There has been so much to see and do and read and watch and experience and follow and document and consider and review and note and dismiss and absorb and digest and taste and learn and test and discover and... I'm living in perpetual overload right now.
In truth, the media has been so thick with Target Field stories that it's felt a little like anything I might have to say (which isn't much beyond "wow" with a side of "hmm") would be basically redundant. I've tried to keep up with my various feeds and searches and I've still got no less than 184 articles yet to sift through.
After "seeing" three of the nine games, and hanging out on the plaza for the night game, I've got 805 photos and video clips to sort through, and about a million little notes either stuck in my head or scribbled on my various (regrettably incomplete) scorecards. (I'm 1-2 so far, envious of those of you at 6-3. How about a little fantasy league for games attended? We can find out just who is the best good luck charm for the team. Anybody at 6-0?)
I set up my late inning "office" at the drink rail behind section 206
In the middle of this happy maelstrom, I had a wonderful opportunity drop -- almost literally -- into my lap. I simply could not say no to the opportunity to see a game, the second game at TF, no less, from the Champions Club. I am only now beginning to digest everything I experienced, and the strange other world I sampled for an afternoon.
World Series trophies on display at left
Delmon Young getting warmed up
By the way, I stayed in my seat while it rained until several elements converged: a soaked scorecard, a full bladder, and the ready accessibility of some amazing free food. Some people were gone at the first drop. The woman in front of me had the right idea (staying in her seat) but the wrong execution (opening a gigantic umbrella which blocked everybody's view).
Once back in the dry club, a familiar face was sitting nearby.
When the rain let up a bit, a staffer ran out and dried off my seat for me.
I certainly wouldn't want to see every game this way (estimated weight gain: 81 pounds per season), but it was quite a treat (fresh fruit, smoked salmon, chocolate covered waffles, sliders, endless hot dog bar, free beer and soda, ice cream, candy, peanuts, pastries, salads). I also learned a lot from my host on what we might expect from the secondary ticket market this season. In short, there will be deals to be had, but you're going to have to know where to look.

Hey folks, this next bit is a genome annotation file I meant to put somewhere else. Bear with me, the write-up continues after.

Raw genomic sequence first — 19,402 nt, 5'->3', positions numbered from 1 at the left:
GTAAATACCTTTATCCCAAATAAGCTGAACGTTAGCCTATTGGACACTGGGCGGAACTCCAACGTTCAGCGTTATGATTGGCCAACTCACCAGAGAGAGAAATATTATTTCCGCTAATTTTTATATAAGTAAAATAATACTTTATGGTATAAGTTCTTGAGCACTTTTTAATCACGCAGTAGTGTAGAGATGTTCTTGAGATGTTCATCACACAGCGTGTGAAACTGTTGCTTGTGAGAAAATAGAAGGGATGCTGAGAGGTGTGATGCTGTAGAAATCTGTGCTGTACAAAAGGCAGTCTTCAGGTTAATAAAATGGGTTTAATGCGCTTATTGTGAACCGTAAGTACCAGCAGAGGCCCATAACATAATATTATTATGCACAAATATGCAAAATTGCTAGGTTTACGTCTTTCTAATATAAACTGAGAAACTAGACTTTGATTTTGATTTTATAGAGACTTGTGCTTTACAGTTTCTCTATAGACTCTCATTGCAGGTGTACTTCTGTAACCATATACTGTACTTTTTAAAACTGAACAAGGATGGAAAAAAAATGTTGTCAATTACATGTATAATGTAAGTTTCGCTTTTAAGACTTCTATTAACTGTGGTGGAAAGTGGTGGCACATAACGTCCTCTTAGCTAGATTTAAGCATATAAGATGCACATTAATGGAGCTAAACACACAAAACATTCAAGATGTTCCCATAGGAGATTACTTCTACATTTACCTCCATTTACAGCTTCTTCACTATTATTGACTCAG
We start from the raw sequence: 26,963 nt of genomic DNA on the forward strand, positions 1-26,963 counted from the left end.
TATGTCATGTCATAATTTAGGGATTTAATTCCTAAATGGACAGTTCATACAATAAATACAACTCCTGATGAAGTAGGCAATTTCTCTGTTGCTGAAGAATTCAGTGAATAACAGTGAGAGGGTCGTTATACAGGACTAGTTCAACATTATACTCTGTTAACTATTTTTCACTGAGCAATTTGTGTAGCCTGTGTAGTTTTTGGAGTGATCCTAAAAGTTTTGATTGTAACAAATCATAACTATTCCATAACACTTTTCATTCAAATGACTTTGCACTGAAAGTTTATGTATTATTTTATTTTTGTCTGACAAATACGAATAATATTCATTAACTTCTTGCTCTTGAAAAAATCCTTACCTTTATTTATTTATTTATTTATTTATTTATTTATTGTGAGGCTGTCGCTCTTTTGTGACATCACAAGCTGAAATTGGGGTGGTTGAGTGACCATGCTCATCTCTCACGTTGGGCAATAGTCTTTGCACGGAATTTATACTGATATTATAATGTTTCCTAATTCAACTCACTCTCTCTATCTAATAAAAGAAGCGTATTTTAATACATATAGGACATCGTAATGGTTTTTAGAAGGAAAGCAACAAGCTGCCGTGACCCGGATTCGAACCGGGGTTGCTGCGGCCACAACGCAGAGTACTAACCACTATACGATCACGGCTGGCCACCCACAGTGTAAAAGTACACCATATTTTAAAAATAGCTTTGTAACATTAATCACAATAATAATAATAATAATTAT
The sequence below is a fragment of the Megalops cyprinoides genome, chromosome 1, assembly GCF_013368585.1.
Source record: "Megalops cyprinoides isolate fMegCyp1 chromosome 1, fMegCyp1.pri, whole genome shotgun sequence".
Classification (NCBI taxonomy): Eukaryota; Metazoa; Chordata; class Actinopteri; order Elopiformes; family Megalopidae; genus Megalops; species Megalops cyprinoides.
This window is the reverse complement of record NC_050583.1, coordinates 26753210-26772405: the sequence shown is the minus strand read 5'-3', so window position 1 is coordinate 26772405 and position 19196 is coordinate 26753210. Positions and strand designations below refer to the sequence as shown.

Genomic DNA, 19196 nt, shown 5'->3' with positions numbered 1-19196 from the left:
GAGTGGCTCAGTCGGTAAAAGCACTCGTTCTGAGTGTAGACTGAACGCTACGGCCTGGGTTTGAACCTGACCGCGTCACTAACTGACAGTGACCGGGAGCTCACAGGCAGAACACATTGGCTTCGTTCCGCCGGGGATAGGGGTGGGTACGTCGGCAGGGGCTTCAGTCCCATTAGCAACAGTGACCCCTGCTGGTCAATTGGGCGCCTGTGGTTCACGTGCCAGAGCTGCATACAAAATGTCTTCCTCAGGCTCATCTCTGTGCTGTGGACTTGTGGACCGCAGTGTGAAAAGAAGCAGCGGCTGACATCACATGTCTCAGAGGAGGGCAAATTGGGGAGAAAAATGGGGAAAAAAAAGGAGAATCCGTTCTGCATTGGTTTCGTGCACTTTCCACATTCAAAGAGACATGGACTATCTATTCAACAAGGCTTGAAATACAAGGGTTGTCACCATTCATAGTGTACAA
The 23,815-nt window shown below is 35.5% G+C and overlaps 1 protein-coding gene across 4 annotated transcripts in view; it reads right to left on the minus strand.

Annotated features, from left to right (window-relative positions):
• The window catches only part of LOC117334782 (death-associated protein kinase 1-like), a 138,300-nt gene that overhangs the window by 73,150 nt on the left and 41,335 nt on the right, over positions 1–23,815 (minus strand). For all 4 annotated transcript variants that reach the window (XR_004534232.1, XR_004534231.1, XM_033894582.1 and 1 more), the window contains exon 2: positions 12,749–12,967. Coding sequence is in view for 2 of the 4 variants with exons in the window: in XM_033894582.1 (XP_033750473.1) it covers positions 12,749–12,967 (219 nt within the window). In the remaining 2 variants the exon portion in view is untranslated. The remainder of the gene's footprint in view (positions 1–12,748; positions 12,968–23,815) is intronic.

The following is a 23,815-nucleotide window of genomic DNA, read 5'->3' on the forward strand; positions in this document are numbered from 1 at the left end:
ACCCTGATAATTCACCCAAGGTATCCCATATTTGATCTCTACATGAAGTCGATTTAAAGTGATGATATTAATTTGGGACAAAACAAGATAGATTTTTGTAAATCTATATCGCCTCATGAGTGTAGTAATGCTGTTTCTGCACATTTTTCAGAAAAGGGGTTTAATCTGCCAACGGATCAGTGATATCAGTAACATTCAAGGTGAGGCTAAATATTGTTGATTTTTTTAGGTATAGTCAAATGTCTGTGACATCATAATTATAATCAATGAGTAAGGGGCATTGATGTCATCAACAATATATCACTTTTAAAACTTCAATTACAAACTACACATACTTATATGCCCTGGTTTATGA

This would be easy to miss, but I found it on a cart located directly behind the Batter's Eye seating on the upper concourse in center field.
Contrast the Champions Club experience with a $13 seat purchased at Ticket King:
That's the last row of section 324, right at the top of the aisle. The distance to home plate is a little daunting, and the shade, which will be a blessing more days than not, was a disadvantage on this particular day (with a steady wind at my back). Later I snuck down into the sun, and made friends with a railing:
The best part is that within half an inning, I was getting hot in the sun!
I also bumped into a hot dog vendor and tasted yet another variety of TF dog. He called it a "Big Dog" but it was most definitely not. (I think it's actually called the "Dugout Dog".) It was a natural casing wiener with a much better flavor and texture than either the Big Dog or the Dinger Dog. Best TF dog yet.
Later I met up with a friend in 318, who was sitting in her STH seats for the first time. It wasn't pretty:
Those railings, along with the constant flow of people in and out of the section, perfectly block home plate. She was trying to conceal her disappointment, but it didn't work. I think there are some critical things to be said on this subject, but we'll have time to get to those after the honeymoon buzz has worn off a bit.
Right now it seems like, for every bad seat in the bowl, there are a dozen better standing positions.
I have a couple of items on my "punch list" for the ballpark. One of them is to add drink rails to every single possible spot. This turns out to be one of the greatest unexpected amenities in the place (see the picture of my "office" above). And it's to the point where I've found myself walking up to a spot where I would expect to find one, only there's none there (mainly at the back of the main concourse).
Another item is to check the sound. There are reports of spots where it's far too loud, and there are some surprising places (such as the concourse right above the bullpens) where you can't hear anything. Also, the mix of radio, TV, and PA announcer is positively schizophrenic. I'm holding out hope that they're still tweaking.